Monday, September 3, 2012

Modern Atheism as bigotry

I've said it before, and I'll maintain it until things change: modern atheism is more a personality disorder than an intellectual phenomenon.  Time and again, modern atheists and their chosen celebrities speak the language of bigotry, using time honored tactics used, not to examine evidence and reach conclusions, but to attack and destroy things that one already has deemed to be attack-worthy.  Since the basic goal of modern atheism is the eradication of religion from the planet, and the suppression of the free exercise of religion in the meantime, I have little sympathy for it.  Even when one breaks ranks and attempts to show some level of intellectual honesty and tolerance for other (religious) beliefs, the overwhelming response from fellow atheists suggests that tolerance and a willingness to live alongside religion is a fluke, not the modern norm.

Case in point.  Over at the ironically named Friendly Atheist, Hemant Mehta tosses out a kudos to a church that held a garage sale in order to give out free items to the community.  Since as far as he can tell there was no proselytizing at the event, he decides it was a good thing, and something atheists could learn from.  This is true, as most atheism comes across as a rage against everything and hatred of anything, rather than a positive that does little more than promise a life of self focus and pointless narcissism expressed in hedonism.  Personally, I chuckled at his qualifier that it was OK since there was no proselytizing, especially as Mr. Mehta himself has been a major supporter of the New Atheist Evangelism Explosion being promoted by the likes of Richard Dawkins.  But that's atheism for you.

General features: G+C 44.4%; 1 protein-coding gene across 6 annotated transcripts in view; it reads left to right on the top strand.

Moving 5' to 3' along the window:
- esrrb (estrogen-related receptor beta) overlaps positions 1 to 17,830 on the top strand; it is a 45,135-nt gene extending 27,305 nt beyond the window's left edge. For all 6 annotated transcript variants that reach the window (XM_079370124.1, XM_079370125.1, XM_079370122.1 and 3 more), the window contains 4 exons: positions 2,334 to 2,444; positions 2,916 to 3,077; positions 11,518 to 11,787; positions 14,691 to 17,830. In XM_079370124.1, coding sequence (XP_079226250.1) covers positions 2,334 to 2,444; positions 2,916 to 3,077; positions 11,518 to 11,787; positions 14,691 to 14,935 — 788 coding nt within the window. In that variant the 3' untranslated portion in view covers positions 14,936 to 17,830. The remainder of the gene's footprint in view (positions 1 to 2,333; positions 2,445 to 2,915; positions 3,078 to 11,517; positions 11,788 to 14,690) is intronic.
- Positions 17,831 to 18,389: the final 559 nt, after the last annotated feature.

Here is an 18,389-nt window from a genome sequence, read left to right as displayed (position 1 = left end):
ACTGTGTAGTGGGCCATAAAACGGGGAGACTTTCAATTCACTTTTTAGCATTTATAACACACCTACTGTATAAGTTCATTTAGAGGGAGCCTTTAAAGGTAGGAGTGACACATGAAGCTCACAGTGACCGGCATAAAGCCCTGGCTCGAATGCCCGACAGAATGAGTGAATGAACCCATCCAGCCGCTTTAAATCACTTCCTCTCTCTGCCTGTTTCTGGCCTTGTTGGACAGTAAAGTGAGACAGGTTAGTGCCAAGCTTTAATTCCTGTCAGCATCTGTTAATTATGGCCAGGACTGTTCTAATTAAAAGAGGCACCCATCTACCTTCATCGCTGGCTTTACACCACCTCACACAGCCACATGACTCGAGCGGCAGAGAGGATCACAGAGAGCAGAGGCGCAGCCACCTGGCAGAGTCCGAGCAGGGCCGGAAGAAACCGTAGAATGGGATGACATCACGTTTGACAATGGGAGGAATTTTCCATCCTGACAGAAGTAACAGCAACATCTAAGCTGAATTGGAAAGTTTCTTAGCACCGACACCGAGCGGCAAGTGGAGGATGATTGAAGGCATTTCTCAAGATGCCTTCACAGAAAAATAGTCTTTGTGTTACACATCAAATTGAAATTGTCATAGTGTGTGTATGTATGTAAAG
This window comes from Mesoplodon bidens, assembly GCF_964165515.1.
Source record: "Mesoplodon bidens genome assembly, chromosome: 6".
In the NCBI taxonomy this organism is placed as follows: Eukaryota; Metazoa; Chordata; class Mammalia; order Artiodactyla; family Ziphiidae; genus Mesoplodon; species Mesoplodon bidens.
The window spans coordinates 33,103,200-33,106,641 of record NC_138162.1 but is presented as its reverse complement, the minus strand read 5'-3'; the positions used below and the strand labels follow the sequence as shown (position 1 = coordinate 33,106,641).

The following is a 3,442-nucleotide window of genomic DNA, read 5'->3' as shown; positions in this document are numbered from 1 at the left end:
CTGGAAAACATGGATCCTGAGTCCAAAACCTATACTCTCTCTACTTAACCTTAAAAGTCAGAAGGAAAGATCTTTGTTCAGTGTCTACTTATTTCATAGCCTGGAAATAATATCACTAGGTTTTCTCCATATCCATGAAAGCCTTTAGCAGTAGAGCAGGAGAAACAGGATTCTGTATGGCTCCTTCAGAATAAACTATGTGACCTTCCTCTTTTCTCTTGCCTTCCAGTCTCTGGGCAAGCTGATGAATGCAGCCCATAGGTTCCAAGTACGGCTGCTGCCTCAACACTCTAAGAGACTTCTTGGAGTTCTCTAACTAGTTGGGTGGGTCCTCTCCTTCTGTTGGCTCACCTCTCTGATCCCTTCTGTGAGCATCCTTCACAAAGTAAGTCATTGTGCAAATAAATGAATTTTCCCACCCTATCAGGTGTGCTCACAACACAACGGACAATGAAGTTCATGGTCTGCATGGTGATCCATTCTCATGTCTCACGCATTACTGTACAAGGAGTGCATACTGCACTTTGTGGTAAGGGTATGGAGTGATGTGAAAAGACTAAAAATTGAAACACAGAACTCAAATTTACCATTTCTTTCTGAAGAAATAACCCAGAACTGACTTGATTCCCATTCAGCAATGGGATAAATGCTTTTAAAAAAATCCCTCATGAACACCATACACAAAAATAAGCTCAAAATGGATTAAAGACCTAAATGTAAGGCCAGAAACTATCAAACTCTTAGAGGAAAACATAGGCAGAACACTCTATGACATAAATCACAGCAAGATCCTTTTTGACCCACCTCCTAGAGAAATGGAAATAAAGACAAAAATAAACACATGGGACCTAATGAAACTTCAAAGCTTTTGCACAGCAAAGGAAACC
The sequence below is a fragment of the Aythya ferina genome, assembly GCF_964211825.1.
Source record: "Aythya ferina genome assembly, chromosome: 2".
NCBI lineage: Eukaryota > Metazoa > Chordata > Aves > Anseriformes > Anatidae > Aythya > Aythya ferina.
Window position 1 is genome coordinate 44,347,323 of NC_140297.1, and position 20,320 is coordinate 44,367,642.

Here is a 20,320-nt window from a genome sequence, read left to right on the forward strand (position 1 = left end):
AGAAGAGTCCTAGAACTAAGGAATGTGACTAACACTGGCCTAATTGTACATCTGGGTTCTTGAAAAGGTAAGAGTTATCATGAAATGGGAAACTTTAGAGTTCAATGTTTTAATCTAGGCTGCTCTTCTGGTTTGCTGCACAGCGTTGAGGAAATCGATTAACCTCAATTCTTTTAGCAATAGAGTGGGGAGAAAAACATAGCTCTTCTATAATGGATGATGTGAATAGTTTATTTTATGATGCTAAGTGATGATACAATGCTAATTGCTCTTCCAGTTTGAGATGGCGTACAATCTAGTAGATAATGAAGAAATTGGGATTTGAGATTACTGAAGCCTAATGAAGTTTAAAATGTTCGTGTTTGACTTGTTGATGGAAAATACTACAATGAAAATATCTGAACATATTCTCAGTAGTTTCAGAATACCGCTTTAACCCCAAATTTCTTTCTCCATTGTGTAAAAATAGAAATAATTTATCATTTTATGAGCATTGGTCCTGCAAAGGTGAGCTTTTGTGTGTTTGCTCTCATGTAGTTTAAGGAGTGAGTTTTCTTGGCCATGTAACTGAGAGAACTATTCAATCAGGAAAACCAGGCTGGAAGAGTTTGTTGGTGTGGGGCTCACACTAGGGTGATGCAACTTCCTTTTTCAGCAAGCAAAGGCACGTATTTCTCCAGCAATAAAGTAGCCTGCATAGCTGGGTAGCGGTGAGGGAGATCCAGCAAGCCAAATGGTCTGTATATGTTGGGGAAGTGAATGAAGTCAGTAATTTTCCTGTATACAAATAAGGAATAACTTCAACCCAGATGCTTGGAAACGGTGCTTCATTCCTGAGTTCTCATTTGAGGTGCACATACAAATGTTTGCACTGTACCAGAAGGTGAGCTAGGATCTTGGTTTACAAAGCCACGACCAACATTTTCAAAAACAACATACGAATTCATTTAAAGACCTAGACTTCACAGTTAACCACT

But the part that got me was the comments.  Read them.  A couple folks jump in to admit this was actually a good thing, and atheists should join in.  But others?  Look at how many rush to point out that this church deserves no credit at all, good things happen all the time without churches, atheists are always doing such things (I guess the absence of a religious organization equals atheism), and there is nothing at all praiseworthy for what this church has done.  The fact that Mr. Mehta seems pleasantly surprised by something churches by the millions have done for generations, just shows how out of touch many atheists are with the one subject that so defines them.  The fact that others rail against the idea that churches deserve any credit at all shows how much of modern atheism is just bigotry in new clothes.

Repeat after me: if you have arranged the data to make sure a demographic is unable to get credit for anything good, while insisting that anything bad is the direct result of that same demographic, to paraphrase Jeff Foxworthy, you might be a bigot.  Because if you arrange the numbers to make something look entirely evil while dismissing any good, I'm afraid you can make any people group look bad.  And after the last century, you'd think we would have learned our lesson.

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